• Harry Drickamer Symposium, March 15, 2004. University of Illinois professor emeritus Harry G. Drickamer died Monday May 6, 2002 after suffering a serious stroke. Drickamer held appointments in the departments of chemistry, chemical engineering, and physics.
  • St. Elmo Brady was the first African American to obtain a PhD degree in chemistry in the United States. He received the PhD in Chemistry at the University of Illinois in 1916 for work done in Noyes Laboratory.
  • Rue Linn Belford was born in St. Louis, Missouri on December 13, 1931 to the late Rue L. Belford and Fannie Belford (neé Kelley).
  • Professor Virginia Bartow taught chemistry at the University of Illinois at Urbana-Champaign for 37 years and played an important role at the national level in the American Chemical Society and the women’s honor society Iota Sigma Pi.  Her interests extended from science to the arts, and she serv
  • John Christian Bailar, Jr. was born in Golden, Colorado in 1904 and received his degrees in chemistry from Colorado and Michigan. He became an instructor at the University of Illinois in 1928 and began a sixty-three year career in Illinois - Department of Chemistry.
  • Lou Audrieth was born in Vienna, Austria, and became an American citizen in 1912. He was educated at Colgate and Cornell, taking a PhD from the latter in 1926 and remaining there as a fellow for two years. He worked with A. W. Browne during both his doctoral and post-doctoral studies.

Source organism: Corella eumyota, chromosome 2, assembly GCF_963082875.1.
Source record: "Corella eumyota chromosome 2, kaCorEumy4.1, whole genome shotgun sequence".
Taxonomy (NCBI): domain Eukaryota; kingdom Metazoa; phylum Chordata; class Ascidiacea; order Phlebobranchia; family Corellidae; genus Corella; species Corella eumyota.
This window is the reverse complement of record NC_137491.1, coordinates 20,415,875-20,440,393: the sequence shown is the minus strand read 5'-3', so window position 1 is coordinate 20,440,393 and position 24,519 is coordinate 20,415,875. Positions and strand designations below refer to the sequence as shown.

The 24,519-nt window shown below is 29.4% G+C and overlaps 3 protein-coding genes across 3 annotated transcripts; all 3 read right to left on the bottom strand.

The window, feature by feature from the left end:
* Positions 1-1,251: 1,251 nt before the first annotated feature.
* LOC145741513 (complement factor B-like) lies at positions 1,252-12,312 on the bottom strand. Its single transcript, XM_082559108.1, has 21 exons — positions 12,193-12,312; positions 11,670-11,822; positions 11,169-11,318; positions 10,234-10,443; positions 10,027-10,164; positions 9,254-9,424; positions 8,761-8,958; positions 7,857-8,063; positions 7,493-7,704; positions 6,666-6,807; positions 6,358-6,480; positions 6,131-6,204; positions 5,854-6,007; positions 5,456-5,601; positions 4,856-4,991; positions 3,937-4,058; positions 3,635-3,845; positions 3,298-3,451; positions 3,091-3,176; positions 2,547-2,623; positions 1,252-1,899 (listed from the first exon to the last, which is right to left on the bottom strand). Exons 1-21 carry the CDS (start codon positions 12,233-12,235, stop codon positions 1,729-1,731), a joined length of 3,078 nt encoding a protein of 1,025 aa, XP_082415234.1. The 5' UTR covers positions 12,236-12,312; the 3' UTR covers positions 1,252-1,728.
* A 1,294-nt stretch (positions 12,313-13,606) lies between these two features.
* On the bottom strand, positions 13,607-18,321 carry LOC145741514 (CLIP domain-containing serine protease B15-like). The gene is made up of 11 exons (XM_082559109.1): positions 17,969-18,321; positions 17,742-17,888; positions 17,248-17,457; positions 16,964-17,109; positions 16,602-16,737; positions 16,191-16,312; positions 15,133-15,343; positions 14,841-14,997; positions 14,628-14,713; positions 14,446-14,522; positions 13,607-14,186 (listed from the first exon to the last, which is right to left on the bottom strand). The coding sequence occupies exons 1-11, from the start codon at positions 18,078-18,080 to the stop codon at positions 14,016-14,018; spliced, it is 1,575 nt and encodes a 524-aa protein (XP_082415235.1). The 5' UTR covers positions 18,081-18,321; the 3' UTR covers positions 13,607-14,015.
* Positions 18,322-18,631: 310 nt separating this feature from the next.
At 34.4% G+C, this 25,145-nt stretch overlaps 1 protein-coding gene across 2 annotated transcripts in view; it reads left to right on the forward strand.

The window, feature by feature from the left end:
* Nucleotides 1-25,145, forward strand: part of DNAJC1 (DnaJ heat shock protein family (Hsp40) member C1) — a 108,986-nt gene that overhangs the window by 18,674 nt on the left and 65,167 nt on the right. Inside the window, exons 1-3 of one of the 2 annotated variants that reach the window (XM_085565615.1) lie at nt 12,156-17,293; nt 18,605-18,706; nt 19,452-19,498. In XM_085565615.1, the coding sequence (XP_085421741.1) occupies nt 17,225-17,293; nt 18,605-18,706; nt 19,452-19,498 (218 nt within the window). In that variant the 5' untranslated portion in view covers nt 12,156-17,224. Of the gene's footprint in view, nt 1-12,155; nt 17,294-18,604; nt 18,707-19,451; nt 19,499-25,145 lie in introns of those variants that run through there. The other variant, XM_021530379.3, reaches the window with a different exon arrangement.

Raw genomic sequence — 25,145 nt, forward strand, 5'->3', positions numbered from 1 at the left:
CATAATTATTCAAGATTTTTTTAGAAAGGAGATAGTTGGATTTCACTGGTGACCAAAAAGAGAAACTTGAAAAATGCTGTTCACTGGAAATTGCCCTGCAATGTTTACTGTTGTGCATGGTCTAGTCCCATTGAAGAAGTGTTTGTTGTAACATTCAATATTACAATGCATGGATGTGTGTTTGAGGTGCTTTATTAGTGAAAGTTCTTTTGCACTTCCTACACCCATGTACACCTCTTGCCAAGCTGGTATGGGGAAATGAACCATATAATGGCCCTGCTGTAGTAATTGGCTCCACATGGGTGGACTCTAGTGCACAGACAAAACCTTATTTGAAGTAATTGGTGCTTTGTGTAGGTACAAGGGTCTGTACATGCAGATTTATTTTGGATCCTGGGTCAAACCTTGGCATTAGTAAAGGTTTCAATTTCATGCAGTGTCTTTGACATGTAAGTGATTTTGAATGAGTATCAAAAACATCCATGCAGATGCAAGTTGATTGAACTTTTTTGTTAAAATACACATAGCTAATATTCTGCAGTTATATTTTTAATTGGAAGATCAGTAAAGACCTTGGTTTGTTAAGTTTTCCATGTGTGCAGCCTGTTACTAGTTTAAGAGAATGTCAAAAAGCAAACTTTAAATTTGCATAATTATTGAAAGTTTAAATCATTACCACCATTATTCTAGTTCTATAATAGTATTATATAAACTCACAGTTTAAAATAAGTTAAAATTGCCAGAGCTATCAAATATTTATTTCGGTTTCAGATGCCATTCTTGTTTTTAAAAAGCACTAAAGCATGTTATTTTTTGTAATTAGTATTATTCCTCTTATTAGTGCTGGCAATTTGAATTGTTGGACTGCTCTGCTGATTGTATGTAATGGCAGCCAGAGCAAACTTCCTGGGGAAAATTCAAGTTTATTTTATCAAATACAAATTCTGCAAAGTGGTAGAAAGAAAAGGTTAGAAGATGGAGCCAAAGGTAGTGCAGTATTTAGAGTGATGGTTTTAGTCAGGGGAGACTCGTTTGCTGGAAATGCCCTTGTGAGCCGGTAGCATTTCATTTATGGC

• Prof. Applequist was born October 29, 1930, in Salt Lake City, Utah, son of Einar Isidor and Margaret McCune (Musser) Applequist. As a child he moved with his parents and his two brothers Jon and Reid to Berkeley, California, where his father was employed as a linotype operator for the university there.
  • Roger Adams arrived at the University of Illinois in 1916 and enjoyed an illustrious long association with the Departments of Chemistry and Chemical Engineering. Beginning as an Assistant Professor, his career at Illinois spanned fifty-six years, until his death in 1971.